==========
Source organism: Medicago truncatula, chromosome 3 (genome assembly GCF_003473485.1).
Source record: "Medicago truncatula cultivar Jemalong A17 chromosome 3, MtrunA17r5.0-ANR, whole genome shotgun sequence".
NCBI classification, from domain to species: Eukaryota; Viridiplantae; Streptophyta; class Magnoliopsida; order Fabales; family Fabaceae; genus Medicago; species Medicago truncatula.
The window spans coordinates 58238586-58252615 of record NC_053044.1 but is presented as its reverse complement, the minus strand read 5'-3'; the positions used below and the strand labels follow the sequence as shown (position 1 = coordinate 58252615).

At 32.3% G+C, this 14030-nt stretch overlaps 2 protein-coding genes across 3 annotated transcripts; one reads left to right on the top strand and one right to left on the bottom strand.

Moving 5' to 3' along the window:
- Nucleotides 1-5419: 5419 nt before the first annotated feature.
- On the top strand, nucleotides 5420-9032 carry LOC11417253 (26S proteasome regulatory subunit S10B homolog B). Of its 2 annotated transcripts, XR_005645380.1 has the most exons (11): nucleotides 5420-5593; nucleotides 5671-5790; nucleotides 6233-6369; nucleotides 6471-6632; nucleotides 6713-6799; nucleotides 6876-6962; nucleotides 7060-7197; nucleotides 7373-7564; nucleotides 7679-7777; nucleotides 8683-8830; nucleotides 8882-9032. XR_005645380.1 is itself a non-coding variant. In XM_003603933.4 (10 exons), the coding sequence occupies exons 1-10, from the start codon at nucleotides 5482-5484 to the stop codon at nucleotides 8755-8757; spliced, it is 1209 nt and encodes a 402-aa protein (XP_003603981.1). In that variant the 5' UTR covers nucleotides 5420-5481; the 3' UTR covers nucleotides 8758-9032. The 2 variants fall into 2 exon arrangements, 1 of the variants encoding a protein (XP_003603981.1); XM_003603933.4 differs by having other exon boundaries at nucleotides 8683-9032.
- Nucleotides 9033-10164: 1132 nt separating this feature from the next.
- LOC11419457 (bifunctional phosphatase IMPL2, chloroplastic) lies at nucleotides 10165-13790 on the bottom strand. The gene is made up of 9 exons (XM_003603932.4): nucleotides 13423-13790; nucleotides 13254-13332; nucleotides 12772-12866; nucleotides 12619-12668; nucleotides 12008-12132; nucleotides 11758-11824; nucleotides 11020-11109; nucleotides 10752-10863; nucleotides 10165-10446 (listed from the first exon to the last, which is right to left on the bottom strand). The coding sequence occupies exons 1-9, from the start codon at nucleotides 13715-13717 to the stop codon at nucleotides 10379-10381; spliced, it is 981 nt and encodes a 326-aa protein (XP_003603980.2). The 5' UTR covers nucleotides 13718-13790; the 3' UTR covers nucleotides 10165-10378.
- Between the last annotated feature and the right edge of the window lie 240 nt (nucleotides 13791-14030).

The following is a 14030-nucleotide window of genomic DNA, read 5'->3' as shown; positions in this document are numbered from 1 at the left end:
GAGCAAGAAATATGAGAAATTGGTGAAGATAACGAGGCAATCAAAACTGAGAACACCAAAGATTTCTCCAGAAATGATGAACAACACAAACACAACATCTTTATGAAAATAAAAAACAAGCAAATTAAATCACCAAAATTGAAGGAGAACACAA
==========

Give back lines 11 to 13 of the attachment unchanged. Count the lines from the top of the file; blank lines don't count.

- Between the last annotated feature and the right edge of the window lie 240 nt (nucleotides 13791-14030).

The following is a 14030-nucleotide window of genomic DNA, read 5'->3' as shown; positions in this document are numbered from 1 at the left end:
GAGCAAGAAATATGAGAAATTGGTGAAGATAACGAGGCAATCAAAACTGAGAACACCAAAGATTTCTCCAGAAATGATGAACAACACAAACACAACATCTTTATGAAAATAAAAAACAAGCAAATTAAATCACCAAAATTGAAGGAGAACACAA